It's not JUST because I'm lucky to have met the right guy and married him (there was some choice involved here). It's that we affirm each other as partners all the time. I show trust in him as a parent (after all, I did decide to share this parenting journey with him!). We won't always do things the same way, but sometimes, he does things even better. Sometimes, I get mad at him because he can't read my mind (why won't he just take the crying baby from me!).
But when we're calm, we talk. I tell him that sometimes I need him to just take the baby without me asking. We talk about parenting articles and books. I tell him that I appreciate him--and he tells me that he appreciates me. We make time for both of us--even if it's just after the kids are in bed. I remember that sometimes he doesn't know my way, not because he's inept, but because he's out of the house more. And sometimes? His way is as good or better. Sometimes his instincts make him think of things that never would have occurred to me.
Here's what I don't do: Call him a babysitter. Participate in the "dad-shaming" culture. Tell him what he's doing wrong.
We're partners. In this together.
Monday, June 8, 2015
DH and I try not to fill our house with toys that are plastic and made in China. We love wooden toys but they can be pricey. We also would like new toys to be something special. It's too easy to end up with a lot of junk. How can you make green choices without spending a lot of money?
Remember the three Rs? Reduce, Reuse, and Recycle. We just mentioned that we reduce the number of toys we purchase. We love reusing, especially now with the more fashionable moniker of "upcycling."
Pinterest is particularly helpful. I did a search for sensory toys and came up with tons of ideas, one of which I was able to implement during nap time.
4 ribbons (more or less), about 12" long. Exact measurements not necessary but they should vary in color and texture if possible.
Oatmeal or other cardboard canister, with lid
Glue or Modge Podge
1. If using scrapbook paper to cover your canister, measure the height of your container. I measured from the bottom to the lip at the top. My paper wasn't quite wide enough to wrap all the way around, so I cut an extra strip to fill in the empty space.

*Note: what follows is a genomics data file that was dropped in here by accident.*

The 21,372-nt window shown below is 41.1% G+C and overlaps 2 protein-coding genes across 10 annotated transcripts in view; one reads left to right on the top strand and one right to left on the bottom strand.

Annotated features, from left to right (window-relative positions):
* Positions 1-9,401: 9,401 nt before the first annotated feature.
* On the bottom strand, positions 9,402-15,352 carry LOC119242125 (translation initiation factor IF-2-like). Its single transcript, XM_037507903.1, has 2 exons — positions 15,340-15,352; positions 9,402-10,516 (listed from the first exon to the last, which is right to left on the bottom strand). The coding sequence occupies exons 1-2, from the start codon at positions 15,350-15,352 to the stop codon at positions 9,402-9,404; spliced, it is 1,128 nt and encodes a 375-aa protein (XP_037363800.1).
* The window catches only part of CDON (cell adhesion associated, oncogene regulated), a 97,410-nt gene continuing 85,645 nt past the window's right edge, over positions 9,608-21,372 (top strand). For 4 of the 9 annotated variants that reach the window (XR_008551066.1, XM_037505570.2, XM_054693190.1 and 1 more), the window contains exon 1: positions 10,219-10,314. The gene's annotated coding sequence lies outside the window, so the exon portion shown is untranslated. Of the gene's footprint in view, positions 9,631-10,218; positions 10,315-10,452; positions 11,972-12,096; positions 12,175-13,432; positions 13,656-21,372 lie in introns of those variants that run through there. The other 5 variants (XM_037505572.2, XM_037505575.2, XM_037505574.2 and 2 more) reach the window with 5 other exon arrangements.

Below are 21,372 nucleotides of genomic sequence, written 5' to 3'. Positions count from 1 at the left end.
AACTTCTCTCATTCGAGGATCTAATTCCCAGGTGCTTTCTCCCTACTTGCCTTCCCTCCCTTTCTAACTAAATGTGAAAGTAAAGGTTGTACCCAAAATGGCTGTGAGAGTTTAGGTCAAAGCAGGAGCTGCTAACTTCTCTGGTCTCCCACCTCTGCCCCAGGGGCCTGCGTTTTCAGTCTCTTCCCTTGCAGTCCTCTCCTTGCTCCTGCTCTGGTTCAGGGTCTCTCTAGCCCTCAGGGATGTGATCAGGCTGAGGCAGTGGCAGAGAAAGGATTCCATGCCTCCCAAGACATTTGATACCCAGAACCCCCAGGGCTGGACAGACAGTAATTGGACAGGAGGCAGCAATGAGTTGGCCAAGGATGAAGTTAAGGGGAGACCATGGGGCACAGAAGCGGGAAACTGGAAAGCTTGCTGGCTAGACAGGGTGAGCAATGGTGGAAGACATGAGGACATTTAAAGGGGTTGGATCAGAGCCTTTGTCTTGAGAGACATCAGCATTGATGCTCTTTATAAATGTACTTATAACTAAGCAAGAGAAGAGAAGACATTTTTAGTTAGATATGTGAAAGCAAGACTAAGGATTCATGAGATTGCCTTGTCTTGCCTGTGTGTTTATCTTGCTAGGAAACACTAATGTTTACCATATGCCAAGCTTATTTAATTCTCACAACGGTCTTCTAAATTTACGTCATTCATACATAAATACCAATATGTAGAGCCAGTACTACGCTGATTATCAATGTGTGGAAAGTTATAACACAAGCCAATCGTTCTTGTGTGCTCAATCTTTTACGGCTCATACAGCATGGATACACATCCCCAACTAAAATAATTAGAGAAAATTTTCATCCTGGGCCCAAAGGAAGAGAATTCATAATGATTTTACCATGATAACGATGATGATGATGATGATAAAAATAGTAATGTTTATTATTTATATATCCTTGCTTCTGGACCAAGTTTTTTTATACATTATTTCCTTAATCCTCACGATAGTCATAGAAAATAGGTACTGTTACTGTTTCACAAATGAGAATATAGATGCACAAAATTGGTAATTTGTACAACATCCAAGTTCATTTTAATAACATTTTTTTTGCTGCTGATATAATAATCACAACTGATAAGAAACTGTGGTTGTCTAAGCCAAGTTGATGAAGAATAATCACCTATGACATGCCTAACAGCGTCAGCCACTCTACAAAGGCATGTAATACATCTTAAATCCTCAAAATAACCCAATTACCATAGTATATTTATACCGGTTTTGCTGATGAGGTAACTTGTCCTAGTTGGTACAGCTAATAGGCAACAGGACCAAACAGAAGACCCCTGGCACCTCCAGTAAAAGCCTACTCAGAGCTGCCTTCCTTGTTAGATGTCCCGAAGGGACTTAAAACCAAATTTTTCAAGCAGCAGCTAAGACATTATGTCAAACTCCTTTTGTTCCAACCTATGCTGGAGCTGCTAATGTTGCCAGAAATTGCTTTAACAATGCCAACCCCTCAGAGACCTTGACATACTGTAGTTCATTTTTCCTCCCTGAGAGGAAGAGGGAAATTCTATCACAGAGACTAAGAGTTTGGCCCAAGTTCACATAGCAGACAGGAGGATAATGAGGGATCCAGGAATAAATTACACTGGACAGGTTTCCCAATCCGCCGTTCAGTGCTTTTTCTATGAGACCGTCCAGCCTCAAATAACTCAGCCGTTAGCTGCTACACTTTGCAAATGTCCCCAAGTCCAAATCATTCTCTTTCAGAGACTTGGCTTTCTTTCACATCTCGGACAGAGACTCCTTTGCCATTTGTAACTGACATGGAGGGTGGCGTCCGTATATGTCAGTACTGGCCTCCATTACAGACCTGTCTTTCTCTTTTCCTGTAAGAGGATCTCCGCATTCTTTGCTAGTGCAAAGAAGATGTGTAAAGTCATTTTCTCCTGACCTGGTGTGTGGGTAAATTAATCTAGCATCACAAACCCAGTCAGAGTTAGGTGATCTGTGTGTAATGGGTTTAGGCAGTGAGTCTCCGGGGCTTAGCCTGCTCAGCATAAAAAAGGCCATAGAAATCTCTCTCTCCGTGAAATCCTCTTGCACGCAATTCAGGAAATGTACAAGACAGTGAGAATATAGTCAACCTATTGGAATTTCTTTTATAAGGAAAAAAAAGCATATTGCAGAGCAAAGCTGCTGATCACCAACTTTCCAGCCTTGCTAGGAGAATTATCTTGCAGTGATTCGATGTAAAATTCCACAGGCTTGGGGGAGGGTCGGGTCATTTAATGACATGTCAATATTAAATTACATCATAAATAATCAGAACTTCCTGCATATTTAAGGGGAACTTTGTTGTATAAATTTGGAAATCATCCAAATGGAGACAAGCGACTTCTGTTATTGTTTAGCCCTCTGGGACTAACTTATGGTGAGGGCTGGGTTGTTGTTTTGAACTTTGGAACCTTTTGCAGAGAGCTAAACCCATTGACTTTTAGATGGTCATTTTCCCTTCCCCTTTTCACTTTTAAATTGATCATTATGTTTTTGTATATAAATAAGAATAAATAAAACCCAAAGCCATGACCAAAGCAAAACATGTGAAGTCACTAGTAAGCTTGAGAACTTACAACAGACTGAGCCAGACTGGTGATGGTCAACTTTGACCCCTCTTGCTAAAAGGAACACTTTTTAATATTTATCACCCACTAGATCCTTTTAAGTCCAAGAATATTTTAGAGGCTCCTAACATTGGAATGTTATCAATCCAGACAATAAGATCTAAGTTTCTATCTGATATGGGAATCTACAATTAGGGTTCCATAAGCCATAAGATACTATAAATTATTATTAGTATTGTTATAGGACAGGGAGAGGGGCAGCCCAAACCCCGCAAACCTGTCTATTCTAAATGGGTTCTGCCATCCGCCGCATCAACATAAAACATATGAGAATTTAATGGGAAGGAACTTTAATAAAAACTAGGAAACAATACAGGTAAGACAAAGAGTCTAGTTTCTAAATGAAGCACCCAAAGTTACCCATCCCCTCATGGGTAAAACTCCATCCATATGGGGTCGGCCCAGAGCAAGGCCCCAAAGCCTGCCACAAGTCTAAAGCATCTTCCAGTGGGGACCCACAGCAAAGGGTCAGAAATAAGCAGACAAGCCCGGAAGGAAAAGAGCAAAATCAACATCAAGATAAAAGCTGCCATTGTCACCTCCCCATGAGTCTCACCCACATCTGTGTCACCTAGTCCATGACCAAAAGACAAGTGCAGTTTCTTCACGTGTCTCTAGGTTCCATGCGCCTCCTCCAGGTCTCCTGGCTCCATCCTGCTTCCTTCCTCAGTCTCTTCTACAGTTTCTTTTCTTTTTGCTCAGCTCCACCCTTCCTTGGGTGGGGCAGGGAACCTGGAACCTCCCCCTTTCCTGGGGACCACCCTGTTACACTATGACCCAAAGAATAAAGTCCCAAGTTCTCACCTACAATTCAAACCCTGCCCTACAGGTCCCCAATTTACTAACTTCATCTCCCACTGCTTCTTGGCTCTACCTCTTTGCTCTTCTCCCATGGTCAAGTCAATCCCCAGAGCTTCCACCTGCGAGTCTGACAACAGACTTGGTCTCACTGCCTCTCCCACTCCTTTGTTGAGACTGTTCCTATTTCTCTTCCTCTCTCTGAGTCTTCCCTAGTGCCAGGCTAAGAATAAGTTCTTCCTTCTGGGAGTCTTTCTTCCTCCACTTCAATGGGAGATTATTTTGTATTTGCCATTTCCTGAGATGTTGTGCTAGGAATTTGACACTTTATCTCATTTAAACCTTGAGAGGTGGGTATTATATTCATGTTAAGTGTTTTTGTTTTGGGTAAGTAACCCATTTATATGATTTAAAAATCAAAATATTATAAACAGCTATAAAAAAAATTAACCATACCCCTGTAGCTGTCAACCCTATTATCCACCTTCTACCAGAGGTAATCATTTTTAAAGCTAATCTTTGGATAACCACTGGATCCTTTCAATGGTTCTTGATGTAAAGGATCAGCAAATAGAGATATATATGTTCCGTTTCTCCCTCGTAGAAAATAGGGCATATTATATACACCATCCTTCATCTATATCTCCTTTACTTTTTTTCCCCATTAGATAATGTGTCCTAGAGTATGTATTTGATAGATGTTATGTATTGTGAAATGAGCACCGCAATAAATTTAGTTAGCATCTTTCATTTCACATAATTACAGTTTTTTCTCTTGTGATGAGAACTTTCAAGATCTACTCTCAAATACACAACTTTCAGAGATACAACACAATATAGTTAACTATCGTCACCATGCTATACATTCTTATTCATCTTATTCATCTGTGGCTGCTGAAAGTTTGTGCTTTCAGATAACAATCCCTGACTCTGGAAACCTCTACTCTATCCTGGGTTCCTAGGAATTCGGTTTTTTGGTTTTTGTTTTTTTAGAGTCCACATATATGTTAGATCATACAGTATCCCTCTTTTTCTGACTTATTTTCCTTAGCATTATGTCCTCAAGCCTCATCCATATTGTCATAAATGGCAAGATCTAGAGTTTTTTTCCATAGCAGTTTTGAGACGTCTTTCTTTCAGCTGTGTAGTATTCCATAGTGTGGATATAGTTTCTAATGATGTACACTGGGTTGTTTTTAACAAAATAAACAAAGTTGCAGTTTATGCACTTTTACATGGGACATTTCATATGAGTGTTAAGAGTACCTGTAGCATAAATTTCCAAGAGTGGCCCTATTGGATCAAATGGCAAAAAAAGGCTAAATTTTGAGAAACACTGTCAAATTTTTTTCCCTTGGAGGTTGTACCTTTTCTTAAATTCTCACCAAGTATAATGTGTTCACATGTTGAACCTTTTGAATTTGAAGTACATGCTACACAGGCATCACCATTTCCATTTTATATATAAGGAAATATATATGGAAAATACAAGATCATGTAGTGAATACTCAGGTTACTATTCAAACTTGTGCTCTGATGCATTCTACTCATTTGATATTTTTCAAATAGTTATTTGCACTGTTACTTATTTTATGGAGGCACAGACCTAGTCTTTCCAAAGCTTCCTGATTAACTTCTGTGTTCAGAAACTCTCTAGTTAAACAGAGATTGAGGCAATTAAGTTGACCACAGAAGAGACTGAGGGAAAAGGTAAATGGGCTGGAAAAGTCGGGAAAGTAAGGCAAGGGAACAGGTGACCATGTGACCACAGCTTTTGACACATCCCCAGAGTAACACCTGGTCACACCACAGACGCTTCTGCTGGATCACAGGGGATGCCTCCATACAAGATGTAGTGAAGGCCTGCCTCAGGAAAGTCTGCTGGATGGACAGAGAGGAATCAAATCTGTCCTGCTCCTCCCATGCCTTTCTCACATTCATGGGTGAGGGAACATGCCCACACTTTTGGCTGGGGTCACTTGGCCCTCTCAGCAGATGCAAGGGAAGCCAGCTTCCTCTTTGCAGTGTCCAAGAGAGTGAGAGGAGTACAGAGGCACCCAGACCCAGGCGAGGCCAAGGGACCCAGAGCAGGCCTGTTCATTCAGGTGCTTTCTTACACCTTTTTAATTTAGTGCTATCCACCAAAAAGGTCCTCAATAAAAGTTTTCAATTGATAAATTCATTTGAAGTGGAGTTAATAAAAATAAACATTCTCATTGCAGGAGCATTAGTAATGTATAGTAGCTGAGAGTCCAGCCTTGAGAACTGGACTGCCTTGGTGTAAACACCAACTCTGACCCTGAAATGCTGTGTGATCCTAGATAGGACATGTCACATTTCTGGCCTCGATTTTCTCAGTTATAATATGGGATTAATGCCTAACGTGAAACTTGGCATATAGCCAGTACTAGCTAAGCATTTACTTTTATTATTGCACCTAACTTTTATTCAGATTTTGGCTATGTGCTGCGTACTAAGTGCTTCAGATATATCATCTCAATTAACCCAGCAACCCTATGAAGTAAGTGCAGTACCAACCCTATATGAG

2. Glue or Modge Podge your paper to the canister, smoothing to avoid bubbles. I like using a foam brush to apply Modge Podge. I MP'ed the outside of the paper too. Hopefully that will keep Abby from being able to peel the paper off.
3. Trace the lid onto another piece of scrapbook paper. I was able to use the leftover from the sheet that I used to wrap the container.
4. Apply a thin layer of glue to your lid. If you have an opaque lid, glue to the outside. My lid was translucent, so I glued it on the inside. Press on the paper, smoothing out bubbles.
5. You can start here if you didn't use paper! Using the knife, carefully cut small holes in the sides of your canister, just big enough for the ribbon. Cut one hole for each ribbon.
6. Thread the ribbons through the holes, tying knots on the ends outside the canister.
7. Cut holes in your lid and thread the ribbon through, again tying a knot on the end.
8. Give all your ribbons a good tug from each end to make sure the knots won't go through the holes.
9. Optional: glue on the lid.
Things have been busy around here. I am continuing to be a consultant and cloth diaper educator with Diaper Parties/Squigglybugs and a host site for Share the Love. I've also become a volunteer babywearing educator (VBE) with Babywearing International and am working with a new chapter in the Northern Shenandoah Valley area. On top of all that, I am so excited to announce that I am now certified as an Our Baby Class (OBC) teacher, and I am offering classes and support to new parents in Northern Virginia and the Piedmont region.
Our Baby Class’ mission is to build confidence in parenting through a simple, intuitive, and practical approach. I will be offering classes to new parents on topics ranging from infant sleep, to soothing and bonding with your baby, to returning to work, and everything in between. It’s my hope that as an OBC teacher and mentor, I can help create a parenting village of support that will guide new families and encourage them to listen to their inner parenting voice.
I hope you will let all of your friends, co-workers, and family know that I would love to meet them and help them navigate the wonderful journey that is parenthood.
Here are some links that will give you a great idea of the Our Baby Class program and philosophy:
If you have any questions about the program or the classes I will be teaching, just let me know!
Please share this blog post with anyone who you think might be interested in attending one of my classes. You can also help me by liking my new business page on Facebook, and simply keeping me in mind whenever you meet new and expectant families!